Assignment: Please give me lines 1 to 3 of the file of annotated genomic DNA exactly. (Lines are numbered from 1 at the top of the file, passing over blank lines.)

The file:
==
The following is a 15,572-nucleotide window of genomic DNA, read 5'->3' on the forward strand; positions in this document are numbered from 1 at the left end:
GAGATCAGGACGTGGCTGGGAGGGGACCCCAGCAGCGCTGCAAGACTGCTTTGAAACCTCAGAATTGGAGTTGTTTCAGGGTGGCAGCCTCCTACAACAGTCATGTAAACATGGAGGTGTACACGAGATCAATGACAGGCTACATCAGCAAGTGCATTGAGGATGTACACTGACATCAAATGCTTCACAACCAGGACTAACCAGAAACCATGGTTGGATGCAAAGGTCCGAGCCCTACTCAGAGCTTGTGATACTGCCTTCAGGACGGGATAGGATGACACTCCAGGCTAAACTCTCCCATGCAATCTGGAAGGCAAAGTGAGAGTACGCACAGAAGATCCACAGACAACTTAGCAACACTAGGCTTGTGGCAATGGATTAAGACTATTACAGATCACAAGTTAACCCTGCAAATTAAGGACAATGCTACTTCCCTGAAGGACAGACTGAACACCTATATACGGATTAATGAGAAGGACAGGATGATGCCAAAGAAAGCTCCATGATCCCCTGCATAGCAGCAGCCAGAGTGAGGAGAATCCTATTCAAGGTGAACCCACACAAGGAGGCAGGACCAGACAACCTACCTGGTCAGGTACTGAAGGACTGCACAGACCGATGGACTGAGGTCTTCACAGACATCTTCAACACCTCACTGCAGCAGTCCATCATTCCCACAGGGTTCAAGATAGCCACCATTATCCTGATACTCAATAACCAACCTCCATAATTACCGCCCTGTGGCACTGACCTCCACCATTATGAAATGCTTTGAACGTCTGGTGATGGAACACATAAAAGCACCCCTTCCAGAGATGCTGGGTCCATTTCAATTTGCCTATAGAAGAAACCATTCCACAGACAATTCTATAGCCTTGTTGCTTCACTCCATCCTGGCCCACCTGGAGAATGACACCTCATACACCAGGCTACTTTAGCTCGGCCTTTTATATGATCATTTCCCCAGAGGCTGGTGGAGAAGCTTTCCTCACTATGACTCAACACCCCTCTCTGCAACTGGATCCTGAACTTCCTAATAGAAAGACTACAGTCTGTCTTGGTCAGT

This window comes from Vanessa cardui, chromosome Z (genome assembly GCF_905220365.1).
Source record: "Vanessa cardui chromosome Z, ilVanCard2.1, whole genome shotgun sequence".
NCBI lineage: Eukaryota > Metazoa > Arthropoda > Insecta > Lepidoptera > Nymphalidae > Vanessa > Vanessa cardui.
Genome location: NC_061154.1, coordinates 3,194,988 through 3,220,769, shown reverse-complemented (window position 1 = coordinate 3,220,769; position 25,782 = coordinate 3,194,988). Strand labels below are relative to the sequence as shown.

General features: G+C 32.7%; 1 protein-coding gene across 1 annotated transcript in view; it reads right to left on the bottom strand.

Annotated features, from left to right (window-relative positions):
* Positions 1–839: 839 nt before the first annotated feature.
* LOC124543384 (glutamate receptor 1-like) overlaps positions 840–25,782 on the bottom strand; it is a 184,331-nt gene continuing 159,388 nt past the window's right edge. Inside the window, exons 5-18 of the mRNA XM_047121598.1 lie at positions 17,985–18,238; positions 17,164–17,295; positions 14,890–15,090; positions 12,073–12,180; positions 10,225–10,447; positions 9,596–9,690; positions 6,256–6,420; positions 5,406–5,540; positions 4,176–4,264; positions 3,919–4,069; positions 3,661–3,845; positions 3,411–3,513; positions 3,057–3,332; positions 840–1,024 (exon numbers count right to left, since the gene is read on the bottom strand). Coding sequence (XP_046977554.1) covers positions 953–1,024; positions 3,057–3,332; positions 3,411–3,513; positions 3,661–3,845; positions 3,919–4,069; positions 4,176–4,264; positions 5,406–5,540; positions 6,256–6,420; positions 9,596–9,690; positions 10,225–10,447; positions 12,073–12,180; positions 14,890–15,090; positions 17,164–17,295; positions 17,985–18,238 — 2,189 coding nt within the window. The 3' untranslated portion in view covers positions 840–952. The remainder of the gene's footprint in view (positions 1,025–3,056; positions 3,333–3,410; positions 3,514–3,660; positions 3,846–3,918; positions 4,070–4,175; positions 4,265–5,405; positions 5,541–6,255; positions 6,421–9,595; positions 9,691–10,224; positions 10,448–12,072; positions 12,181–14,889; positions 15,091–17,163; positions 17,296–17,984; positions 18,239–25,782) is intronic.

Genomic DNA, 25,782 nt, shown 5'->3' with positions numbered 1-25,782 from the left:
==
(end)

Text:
The following is a 15,572-nucleotide window of genomic DNA, read 5'->3' on the forward strand; positions in this document are numbered from 1 at the left end:
GAGATCAGGACGTGGCTGGGAGGGGACCCCAGCAGCGCTGCAAGACTGCTTTGAAACCTCAGAATTGGAGTTGTTTCAGGGTGGCAGCCTCCTACAACAGTCATGTAAACATGGAGGTGTACACGAGATCAATGACAGGCTACATCAGCAAGTGCATTGAGGATGTACACTGACATCAAATGCTTCACAACCAGGACTAACCAGAAACCATGGTTGGATGCAAAGGTCCGAGCCCTACTCAGAGCTTGTGATACTGCCTTCAGGACGGGATAGGATGACACTCCAGGCTAAACTCTCCCATGCAATCTGGAAGGCAAAGTGAGAGTACGCACAGAAGATCCACAGACAACTTAGCAACACTAGGCTTGTGGCAATGGATTAAGACTATTACAGATCACAAGTTAACCCTGCAAATTAAGGACAATGCTACTTCCCTGAAGGACAGACTGAACACCTATATACGGATTAATGAGAAGGACAGGATGATGCCAAAGAAAGCTCCATGATCCCCTGCATAGCAGCAGCCAGAGTGAGGAGAATCCTATTCAAGGTGAACCCACACAAGGAGGCAGGACCAGACAACCTACCTGGTCAGGTACTGAAGGACTGCACAGACCGATGGACTGAGGTCTTCACAGACATCTTCAACACCTCACTGCAGCAGTCCATCATTCCCACAGGGTTCAAGATAGCCACCATTATCCTGATACTCAATAACCAACCTCCATAATTACCGCCCTGTGGCACTGACCTCCACCATTATGAAATGCTTTGAACGTCTGGTGATGGAACACATAAAAGCACCCCTTCCAGAGATGCTGGGTCCATTTCAATTTGCCTATAGAAGAAACCATTCCACAGACAATTCTATAGCCTTGTTGCTTCACTCCATCCTGGCCCACCTGGAGAATGACACCTCATACACCAGGCTACTTTAGCTCGGCCTTTTATATGATCATTTCCCCAGAGGCTGGTGGAGAAGCTTTCCTCACTATGACTCAACACCCCTCTCTGCAACTGGATCCTGAACTTCCTAATAGAAAGACTACAGTCTGTCTTGGTCAGT

This window comes from Vanessa cardui, chromosome Z (genome assembly GCF_905220365.1).